There has been much fuss recently over a New York Times article pointing out the negative impact of dog parks which has now been picked up the BBC in their Radio 4 consumer programme You and Yours for two days running.
The situation in many US states is rather different to that pertaining in the UK where, in spite of access problems in some areas, restrictions on dogs are not quite so widespread. Michigan and Pennsylvania have state-wide “leash laws” that require owners to keep dogs on leads when off their one premises, although challenges have been raised via case law in Pennsylvania where the intent of the law was clarified to be about prevention of roaming other then preventing off-lead exercise.
Several other states prohibit dogs from being off-lead in public parks which had led to the development of the “dog park”: an enclosed area where dogs are permitted off lead. Many mandate that dogs are kept on lead in areas inhabited by livestock or wildlife.
As in the UK, dog-friendly areas vary greatly from small, sterile, parasite-ridden spaces to reasonably large areas. Urban owners are often far better served by varied dog-friendly areas to let their dogs run the owners in the countryside and the density of the dog population is higher.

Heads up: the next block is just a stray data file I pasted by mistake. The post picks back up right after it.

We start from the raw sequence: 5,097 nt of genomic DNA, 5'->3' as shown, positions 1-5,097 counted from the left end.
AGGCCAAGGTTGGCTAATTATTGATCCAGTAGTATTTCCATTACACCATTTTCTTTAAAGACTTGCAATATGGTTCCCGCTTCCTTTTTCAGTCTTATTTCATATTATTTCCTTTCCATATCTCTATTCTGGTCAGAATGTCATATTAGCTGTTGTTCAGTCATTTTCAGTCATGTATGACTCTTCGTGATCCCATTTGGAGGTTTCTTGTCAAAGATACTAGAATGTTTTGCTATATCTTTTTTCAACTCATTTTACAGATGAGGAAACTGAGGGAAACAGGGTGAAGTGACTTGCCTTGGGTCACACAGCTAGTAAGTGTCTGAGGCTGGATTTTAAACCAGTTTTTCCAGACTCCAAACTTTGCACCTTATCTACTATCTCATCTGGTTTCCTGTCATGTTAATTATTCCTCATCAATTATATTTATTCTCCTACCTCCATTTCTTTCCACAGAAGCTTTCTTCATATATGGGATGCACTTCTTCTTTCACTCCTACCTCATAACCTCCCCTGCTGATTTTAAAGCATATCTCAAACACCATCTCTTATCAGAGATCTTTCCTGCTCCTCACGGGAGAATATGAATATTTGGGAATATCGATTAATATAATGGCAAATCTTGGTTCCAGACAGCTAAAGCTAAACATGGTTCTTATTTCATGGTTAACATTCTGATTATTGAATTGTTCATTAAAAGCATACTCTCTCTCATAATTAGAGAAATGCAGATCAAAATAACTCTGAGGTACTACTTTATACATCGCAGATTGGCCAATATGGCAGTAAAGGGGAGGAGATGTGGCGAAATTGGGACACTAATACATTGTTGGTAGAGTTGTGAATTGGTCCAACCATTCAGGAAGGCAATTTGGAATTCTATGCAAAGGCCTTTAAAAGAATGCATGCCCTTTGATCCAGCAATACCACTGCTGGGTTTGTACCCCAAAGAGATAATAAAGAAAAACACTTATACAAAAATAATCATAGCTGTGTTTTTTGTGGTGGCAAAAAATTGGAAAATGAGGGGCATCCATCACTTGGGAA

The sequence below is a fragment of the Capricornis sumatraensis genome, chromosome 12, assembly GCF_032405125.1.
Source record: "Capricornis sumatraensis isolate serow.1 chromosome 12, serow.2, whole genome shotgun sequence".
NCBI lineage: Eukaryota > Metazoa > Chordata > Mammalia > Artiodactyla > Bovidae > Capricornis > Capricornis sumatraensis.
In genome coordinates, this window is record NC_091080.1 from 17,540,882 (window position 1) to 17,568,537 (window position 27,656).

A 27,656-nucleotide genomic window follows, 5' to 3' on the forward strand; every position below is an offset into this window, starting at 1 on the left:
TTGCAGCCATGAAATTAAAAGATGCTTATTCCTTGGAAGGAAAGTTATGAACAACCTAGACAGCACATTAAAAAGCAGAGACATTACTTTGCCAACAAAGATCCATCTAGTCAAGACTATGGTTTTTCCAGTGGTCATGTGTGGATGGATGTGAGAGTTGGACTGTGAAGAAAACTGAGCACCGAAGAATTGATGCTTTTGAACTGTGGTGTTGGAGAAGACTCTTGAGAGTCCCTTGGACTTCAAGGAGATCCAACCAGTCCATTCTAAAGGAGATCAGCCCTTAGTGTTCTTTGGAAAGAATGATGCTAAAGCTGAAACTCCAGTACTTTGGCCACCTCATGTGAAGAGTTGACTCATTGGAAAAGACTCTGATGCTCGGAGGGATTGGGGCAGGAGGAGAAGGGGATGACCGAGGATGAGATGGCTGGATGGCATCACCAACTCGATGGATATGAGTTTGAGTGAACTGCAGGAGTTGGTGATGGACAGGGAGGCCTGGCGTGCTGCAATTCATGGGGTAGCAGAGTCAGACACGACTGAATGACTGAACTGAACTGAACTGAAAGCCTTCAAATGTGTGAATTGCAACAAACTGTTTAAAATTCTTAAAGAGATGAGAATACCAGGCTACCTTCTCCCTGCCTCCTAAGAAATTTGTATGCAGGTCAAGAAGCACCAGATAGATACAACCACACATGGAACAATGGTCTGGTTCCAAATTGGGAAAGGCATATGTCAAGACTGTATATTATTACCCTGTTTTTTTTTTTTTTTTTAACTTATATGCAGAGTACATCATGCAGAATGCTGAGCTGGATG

As ever, the real problem is that owners do not understand their dog’s requirements for stimulation and training and far too many owners purchase dogs and then outsource their care to unqualified, incompetent walkers. The chaos that this has caused in many parks with large numbers of out of control dogs causing havoc and often being abused by their handlers led to many local authorities imposing restrictions on the number of dogs that can be walked at any one time. This in turn led to walkers going out in pairs or groups and further problems led to bans.
Many dogs are now taken out of town, with farmers hiring out fields. Far from solving problems, they continue even further away from owners and are also a poor use of agricultural land.
So are “dog parks” bad?
Well, quality off-lead stimulation and exercise is always good even if the space in which it occurs is not ideal, but how much better would it be if owners would refrain from getting a dog when they don’t have enough time or the inclination to undertake the majority of their care, if dog walkers where trained and regulated and if dogs were so well-adjusted and trained that they could be taken anywhere without fear of incident.